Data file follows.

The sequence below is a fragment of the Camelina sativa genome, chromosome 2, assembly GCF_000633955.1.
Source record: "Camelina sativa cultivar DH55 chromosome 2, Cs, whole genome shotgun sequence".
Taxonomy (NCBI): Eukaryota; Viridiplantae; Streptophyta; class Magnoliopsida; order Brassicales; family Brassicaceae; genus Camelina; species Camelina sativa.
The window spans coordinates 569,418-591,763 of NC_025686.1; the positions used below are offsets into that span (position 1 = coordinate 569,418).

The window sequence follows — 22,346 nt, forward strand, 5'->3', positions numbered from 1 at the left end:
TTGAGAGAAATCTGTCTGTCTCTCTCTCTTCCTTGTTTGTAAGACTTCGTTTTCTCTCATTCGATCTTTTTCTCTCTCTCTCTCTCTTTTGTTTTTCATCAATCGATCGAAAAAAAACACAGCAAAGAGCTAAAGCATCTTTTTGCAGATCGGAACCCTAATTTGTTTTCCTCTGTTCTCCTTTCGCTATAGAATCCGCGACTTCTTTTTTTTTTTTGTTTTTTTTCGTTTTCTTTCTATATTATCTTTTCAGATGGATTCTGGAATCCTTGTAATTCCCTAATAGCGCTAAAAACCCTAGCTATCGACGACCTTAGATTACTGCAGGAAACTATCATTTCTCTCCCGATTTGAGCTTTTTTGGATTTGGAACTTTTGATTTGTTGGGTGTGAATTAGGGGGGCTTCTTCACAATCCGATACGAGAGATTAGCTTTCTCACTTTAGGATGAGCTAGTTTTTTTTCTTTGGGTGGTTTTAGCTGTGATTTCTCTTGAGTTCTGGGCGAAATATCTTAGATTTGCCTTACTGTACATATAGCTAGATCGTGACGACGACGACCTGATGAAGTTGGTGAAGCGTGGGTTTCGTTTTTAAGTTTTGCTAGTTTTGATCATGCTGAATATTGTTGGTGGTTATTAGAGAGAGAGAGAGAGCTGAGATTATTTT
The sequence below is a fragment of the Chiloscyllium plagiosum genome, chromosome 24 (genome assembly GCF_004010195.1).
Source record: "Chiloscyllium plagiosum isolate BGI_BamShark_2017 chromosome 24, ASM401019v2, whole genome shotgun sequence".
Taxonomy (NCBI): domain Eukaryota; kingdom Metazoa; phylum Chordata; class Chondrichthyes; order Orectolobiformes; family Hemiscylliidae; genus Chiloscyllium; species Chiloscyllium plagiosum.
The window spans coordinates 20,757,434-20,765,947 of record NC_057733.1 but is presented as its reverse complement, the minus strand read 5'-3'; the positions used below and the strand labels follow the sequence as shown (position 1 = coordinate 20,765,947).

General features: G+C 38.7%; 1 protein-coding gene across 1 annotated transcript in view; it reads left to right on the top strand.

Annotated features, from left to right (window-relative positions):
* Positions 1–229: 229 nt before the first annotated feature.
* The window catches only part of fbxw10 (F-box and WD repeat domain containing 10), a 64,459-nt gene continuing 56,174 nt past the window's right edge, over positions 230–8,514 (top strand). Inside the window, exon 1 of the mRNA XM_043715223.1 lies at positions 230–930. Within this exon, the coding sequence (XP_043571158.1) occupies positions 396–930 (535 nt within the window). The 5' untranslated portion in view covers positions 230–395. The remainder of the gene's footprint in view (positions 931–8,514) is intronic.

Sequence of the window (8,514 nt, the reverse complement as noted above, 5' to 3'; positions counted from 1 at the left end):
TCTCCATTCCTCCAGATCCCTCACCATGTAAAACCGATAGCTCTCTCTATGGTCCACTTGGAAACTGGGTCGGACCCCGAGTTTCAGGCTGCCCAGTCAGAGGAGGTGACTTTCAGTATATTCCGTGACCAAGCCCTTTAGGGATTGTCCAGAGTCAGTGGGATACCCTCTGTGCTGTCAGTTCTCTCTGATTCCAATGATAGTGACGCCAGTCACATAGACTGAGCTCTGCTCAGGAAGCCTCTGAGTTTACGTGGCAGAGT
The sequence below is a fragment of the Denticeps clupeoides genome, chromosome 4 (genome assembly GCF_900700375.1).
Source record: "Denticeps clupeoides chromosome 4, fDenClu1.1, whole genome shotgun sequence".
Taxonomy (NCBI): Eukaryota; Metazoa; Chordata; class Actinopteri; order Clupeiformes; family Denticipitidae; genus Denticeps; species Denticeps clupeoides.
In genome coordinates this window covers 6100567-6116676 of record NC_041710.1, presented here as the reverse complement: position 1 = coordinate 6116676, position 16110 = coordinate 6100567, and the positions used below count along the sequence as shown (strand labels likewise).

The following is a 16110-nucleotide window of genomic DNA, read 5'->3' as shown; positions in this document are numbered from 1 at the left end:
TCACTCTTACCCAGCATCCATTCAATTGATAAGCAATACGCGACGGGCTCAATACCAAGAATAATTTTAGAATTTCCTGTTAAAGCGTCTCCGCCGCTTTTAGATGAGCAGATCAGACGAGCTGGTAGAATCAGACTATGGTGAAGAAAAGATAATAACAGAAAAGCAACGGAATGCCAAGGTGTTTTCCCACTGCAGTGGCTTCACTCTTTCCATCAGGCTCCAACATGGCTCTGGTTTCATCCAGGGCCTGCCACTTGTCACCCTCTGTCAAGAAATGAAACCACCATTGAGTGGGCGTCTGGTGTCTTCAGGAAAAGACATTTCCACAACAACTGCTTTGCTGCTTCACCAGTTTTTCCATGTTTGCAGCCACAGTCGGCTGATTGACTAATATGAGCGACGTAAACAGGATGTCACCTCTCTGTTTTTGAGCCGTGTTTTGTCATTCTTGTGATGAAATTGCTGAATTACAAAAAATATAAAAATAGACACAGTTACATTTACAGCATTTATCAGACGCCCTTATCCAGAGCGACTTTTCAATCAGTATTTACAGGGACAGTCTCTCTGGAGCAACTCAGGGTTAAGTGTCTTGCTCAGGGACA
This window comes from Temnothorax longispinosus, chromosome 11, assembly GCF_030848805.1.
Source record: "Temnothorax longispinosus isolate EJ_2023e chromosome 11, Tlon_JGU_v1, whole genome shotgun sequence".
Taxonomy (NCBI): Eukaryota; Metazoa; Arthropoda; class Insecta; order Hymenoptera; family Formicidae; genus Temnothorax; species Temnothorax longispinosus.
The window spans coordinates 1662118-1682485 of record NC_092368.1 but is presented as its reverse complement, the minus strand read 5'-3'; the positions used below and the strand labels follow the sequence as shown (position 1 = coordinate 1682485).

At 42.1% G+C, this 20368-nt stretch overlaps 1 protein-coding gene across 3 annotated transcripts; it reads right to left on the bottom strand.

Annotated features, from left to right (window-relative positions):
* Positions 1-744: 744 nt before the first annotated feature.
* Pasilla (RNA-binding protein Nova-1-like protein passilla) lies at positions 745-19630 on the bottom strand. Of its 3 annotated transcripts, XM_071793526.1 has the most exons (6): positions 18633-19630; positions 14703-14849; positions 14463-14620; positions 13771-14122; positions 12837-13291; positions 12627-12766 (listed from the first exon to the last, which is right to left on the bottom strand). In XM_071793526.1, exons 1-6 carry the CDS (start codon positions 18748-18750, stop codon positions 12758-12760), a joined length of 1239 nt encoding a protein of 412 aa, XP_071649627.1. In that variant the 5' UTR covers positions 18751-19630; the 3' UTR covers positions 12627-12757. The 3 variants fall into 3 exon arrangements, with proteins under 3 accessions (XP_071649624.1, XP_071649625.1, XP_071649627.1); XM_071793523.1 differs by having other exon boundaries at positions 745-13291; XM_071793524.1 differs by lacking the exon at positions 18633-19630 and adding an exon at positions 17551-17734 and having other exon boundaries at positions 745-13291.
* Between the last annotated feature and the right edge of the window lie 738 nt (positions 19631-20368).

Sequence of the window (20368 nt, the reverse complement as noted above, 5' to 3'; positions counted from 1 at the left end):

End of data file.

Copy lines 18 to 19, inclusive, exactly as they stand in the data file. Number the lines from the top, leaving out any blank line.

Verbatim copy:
Source record: "Denticeps clupeoides chromosome 4, fDenClu1.1, whole genome shotgun sequence".
Taxonomy (NCBI): Eukaryota; Metazoa; Chordata; class Actinopteri; order Clupeiformes; family Denticipitidae; genus Denticeps; species Denticeps clupeoides.